Getting your little ones involved with the cooking is a wonderful way to teach them new skills, have lots of fun and create memories that they'll cherish for years to come.
"Watching their joy at feeding the whole family an evening meal that’s lingered over, discussed and praised, is a joy to behold"
Not only that, but it will keep them busy for hours during the half term (result!), and you'll love seeing the smile on their faces when they show off their finished creations.
But getting your kids into the kitchen and feeling confident about cooking isn't always an easy task.
We spoke to former Great British Bake Off contestant, blogger and mum-of-three, Holly Bell, who has shared her handy hints and tips to get started.
1. Choose recipes where they can get involved
Holly said: "Sounds obvious but anything where the main bulk of the time is spent deep frying or slicing with a mandolin, is only going to end in bored tears."
Breakfast is a good place to get them involved, as often it's just an assembly job. You could put out lots of fruit, already chopped and get them to assemble their own fruit salad, or fruit skewers if it makes it seem more fun.
Or why not encourage the kids to pick their favourite fruit and create a Berry & passion fruit yogurt pot? Get them to make different layers by filling a small pot with yogurt, fresh fruit and some rolled oats.
2. Allow some autonomy
Holly said: "Imagine never being able to deviate from a recipe? Life would be boring. It’s the same for kids. If they suggest adding a little onion to a dish why not try it? You might like it. Ignore this advice for cocoa scrambled eggs, take it from me – they’re not great."
An easy recipe that allows for a bit of 'creativity' is pancakes. The kids could decorate them with whatever sprinkles, chopped fruit and drizzles you've got stocked up in the house.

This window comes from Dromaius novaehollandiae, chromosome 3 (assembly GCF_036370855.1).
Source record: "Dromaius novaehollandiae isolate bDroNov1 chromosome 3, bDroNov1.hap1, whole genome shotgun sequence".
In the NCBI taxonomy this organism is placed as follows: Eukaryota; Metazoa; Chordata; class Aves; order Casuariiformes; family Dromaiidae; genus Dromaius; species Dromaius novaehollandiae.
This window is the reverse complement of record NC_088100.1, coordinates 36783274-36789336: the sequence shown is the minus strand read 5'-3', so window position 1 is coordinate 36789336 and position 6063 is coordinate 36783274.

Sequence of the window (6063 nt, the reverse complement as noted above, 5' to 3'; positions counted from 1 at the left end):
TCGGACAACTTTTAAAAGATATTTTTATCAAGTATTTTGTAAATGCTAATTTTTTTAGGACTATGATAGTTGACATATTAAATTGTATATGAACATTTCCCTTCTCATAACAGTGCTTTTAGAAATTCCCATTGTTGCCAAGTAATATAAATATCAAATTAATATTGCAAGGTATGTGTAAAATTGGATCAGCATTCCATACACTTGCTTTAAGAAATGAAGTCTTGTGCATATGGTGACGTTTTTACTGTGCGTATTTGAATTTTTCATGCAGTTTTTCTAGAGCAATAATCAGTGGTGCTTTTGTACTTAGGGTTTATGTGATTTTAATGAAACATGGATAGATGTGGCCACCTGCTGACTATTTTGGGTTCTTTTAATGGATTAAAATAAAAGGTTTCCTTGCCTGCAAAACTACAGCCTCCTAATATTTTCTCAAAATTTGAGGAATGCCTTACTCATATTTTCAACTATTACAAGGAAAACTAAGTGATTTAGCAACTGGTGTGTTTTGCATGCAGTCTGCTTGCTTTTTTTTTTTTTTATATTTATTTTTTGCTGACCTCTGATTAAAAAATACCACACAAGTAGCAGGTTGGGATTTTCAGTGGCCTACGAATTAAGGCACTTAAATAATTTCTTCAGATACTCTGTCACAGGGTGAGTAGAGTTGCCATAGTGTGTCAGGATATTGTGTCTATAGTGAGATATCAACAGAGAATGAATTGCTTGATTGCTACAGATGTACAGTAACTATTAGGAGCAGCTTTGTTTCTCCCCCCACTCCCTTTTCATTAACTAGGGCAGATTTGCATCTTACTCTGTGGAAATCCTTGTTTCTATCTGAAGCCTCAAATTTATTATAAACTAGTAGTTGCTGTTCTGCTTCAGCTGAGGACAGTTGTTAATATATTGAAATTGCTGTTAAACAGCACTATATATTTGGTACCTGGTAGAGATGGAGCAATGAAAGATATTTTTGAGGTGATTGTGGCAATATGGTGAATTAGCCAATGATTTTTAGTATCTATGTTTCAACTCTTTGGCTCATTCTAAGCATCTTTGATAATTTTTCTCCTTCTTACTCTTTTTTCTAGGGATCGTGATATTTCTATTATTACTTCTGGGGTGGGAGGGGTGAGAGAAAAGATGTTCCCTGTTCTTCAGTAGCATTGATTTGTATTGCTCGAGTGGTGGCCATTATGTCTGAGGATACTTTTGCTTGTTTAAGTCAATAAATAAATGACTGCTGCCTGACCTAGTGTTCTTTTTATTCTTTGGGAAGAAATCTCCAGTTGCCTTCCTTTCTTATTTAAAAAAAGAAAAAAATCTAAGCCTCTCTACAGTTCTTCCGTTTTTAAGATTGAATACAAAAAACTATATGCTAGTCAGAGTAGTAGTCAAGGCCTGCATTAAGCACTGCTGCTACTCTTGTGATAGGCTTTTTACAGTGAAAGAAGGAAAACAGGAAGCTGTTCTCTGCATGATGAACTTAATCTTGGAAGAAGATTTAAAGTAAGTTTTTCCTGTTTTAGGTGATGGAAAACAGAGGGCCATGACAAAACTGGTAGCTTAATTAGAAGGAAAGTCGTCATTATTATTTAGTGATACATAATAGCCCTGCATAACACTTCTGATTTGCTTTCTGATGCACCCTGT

3. Get them dressed up
"If your budget allows it, indulge in a small apron, possibly even a hat. Children do seem to love a dress up opportunity. Christmas and birthdays are perfect for some child-size utensils.
"We have a small sieve, a tiny wooden spoon and a small whisk. In the meantime a tablespoon and a cereal bowl are quite adequate."
4. Think of a meal like a good story
Holly explains: "It has a beginning, a middle and an end. It starts with discussing, planning and shopping, it builds to the actual food preparation and the cooking, and it ends with laying the table, taking drinks orders (the unadulterated happiness of a child with a piece of paper, playing waiter is beautiful) and clearing plates."
So why not encourage them to get involved with next week's dinner? You could help them pick the recipes for a start. If you've got any fried chicken fans in the house, this finger-lickin’ recipe which is oven-baked, not fried, contains all the crunch and savoury flavour they love.
Or if pizza is their thing, get them to pop on an apron, put on a hat and get creative by making their own homemade one. This no-knead sour dough pizza equals no fuss - meaning your little ones can get involved, by throwing on their favourite toppings and having a great tasting dinner they'll be so proud of.
5. Have a tea towel on standby
Holly added: "Yes there will be mess, but come on, let’s keep some perspective."
6. Let them know there are parameters of what’s 'acceptable'
Holly said: "You know your limits. For me the kitchen is a place to be treated with respect – we don’t throw food, we treat each other kindly and we don’t eat anything unless it’s deemed okay by Mummy/Daddy etc. I don’t enjoy trips to out of hours surgeries with tummies full of raw chicken."